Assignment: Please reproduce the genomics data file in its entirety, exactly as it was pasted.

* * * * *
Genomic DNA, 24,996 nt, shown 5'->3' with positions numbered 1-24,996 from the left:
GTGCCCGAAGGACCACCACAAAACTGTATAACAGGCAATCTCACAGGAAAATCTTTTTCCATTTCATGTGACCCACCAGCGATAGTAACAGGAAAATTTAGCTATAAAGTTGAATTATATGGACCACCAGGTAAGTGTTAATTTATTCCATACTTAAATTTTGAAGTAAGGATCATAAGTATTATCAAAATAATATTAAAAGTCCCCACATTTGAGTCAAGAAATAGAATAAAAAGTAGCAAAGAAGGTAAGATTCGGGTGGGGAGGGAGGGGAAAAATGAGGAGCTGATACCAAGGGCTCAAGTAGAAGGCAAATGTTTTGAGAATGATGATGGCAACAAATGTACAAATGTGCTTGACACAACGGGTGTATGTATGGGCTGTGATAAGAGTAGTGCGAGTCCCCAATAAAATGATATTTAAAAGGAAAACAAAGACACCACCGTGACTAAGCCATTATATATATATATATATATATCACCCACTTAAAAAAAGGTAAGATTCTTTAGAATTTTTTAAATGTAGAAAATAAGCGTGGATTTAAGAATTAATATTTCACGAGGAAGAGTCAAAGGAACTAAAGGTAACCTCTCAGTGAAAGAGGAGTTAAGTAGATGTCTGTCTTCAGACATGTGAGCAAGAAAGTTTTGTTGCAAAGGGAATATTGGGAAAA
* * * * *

Genomic DNA, 24,996 nt, shown 5'->3' with positions numbered 1-24,996 from the left:
GTGCCCGAAGGACCACCACAAAACTGTATAACAGGCAATCTCACAGGAAAATCTTTTTCCATTTCATGTGACCCACCAGCGATAGTAACAGGAAAATTTAGCTATAAAGTTGAATTATATGGACCACCAGGTAAGTGTTAATTTATTCCATACTTAAATTTTGAAGTAAGGATCATAAGTATTATCAAAATAATATTAAAAGTCCCCACATTTGAGTCAAGAAATAGAATAAAAAGTAGCAAAGAAGGTAAGATTCGGGTGGGGAGGGAGGGGAAAAATGAGGAGCTGATACCAAGGGCTCAAGTAGAAGGCAAATGTTTTGAGAATGATGATGGCAACAAATGTACAAATGTGCTTGACACAACGGGTGTATGTATGGGCTGTGATAAGAGTAGTGCGAGTCCCCAATAAAATGATATTTAAAAGGAAAACAAAGACACCACCGTGACTAAGCCATTATATATATATATATATATATCACCCACTTAAAAAAAGGTAAGATTCTTTAGAATTTTTTAAATGTAGAAAATAAGCGTGGATTTAAGAATTAATATTTCACGAGGAAGAGTCAAAGGAACTAAAGGTAACCTCTCAGTGAAAGAGGAGTTAAGTAGATGTCTGTCTTCAGACATGTGAGCAAGAAAGTTTTGTTGCAAAGGGAATATTGGGAAAA